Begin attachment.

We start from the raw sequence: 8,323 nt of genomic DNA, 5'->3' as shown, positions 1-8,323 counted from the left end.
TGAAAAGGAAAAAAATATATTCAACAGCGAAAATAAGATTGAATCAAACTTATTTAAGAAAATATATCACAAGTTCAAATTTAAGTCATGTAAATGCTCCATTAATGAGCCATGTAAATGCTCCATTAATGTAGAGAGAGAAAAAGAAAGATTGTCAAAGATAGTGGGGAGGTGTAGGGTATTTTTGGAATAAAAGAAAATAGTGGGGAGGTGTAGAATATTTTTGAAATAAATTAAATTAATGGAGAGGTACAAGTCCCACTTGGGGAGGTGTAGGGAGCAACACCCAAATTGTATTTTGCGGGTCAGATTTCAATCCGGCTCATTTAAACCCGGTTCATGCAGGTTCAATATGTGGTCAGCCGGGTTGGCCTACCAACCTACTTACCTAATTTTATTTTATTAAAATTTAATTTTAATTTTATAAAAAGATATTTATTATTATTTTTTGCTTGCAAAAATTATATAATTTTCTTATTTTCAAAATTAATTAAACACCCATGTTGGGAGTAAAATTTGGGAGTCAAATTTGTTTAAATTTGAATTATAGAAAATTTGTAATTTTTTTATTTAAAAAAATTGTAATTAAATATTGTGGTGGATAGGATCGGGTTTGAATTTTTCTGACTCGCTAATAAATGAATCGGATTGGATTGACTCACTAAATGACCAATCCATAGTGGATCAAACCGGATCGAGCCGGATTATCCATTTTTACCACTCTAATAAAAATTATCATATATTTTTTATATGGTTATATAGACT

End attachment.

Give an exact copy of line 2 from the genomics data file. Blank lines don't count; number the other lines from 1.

TGAAAAGGAAAAAAATATATTCAACAGCGAAAATAAGATTGAATCAAACTTATTTAAGAAAATATATCACAAGTTCAAATTTAAGTCATGTAAATGCTCCATTAATGAGCCATGTAAATGCTCCATTAATGTAGAGAGAGAAAAAGAAAGATTGTCAAAGATAGTGGGGAGGTGTAGGGTATTTTTGGAATAAAAGAAAATAGTGGGGAGGTGTAGAATATTTTTGAAATAAATTAAATTAATGGAGAGGTACAAGTCCCACTTGGGGAGGTGTAGGGAGCAACACCCAAATTGTATTTTGCGGGTCAGATTTCAATCCGGCTCATTTAAACCCGGTTCATGCAGGTTCAATATGTGGTCAGCCGGGTTGGCCTACCAACCTACTTACCTAATTTTATTTTATTAAAATTTAATTTTAATTTTATAAAAAGATATTTATTATTATTTTTTGCTTGCAAAAATTATATAATTTTCTTATTTTCAAAATTAATTAAACACCCATGTTGGGAGTAAAATTTGGGAGTCAAATTTGTTTAAATTTGAATTATAGAAAATTTGTAATTTTTTTATTTAAAAAAATTGTAATTAAATATTGTGGTGGATAGGATCGGGTTTGAATTTTTCTGACTCGCTAATAAATGAATCGGATTGGATTGACTCACTAAATGACCAATCCATAGTGGATCAAACCGGATCGAGCCGGATTATCCATTTTTACCACTCTAATAAAAATTATCATATATTTTTTATATGGTTATATAGACT